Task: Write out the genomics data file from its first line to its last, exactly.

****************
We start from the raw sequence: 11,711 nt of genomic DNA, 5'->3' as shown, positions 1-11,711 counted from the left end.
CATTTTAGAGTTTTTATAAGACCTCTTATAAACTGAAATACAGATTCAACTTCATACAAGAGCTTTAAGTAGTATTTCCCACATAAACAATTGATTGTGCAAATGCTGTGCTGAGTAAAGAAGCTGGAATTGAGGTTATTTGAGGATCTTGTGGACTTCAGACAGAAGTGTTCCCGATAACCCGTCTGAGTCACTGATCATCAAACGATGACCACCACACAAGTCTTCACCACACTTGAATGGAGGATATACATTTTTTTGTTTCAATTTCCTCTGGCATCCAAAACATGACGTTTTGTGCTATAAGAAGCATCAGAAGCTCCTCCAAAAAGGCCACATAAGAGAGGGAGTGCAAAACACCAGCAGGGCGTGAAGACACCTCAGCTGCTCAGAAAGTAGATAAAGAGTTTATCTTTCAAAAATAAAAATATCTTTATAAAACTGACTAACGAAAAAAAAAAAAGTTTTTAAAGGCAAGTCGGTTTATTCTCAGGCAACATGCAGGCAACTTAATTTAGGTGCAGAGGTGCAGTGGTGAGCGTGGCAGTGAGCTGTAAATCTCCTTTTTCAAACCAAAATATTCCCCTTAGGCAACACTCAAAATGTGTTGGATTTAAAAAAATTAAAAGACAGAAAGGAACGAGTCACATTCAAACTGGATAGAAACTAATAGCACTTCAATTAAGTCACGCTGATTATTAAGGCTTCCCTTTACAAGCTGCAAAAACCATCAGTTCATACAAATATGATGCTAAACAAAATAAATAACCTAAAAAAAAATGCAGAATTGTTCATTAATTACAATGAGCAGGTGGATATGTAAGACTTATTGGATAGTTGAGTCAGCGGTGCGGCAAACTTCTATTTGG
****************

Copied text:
We start from the raw sequence: 11,711 nt of genomic DNA, 5'->3' as shown, positions 1-11,711 counted from the left end.
CATTTTAGAGTTTTTATAAGACCTCTTATAAACTGAAATACAGATTCAACTTCATACAAGAGCTTTAAGTAGTATTTCCCACATAAACAATTGATTGTGCAAATGCTGTGCTGAGTAAAGAAGCTGGAATTGAGGTTATTTGAGGATCTTGTGGACTTCAGACAGAAGTGTTCCCGATAACCCGTCTGAGTCACTGATCATCAAACGATGACCACCACACAAGTCTTCACCACACTTGAATGGAGGATATACATTTTTTTGTTTCAATTTCCTCTGGCATCCAAAACATGACGTTTTGTGCTATAAGAAGCATCAGAAGCTCCTCCAAAAAGGCCACATAAGAGAGGGAGTGCAAAACACCAGCAGGGCGTGAAGACACCTCAGCTGCTCAGAAAGTAGATAAAGAGTTTATCTTTCAAAAATAAAAATATCTTTATAAAACTGACTAACGAAAAAAAAAAAAGTTTTTAAAGGCAAGTCGGTTTATTCTCAGGCAACATGCAGGCAACTTAATTTAGGTGCAGAGGTGCAGTGGTGAGCGTGGCAGTGAGCTGTAAATCTCCTTTTTCAAACCAAAATATTCCCCTTAGGCAACACTCAAAATGTGTTGGATTTAAAAAAATTAAAAGACAGAAAGGAACGAGTCACATTCAAACTGGATAGAAACTAATAGCACTTCAATTAAGTCACGCTGATTATTAAGGCTTCCCTTTACAAGCTGCAAAAACCATCAGTTCATACAAATATGATGCTAAACAAAATAAATAACCTAAAAAAAAATGCAGAATTGTTCATTAATTACAATGAGCAGGTGGATATGTAAGACTTATTGGATAGTTGAGTCAGCGGTGCGGCAAACTTCTATTTGG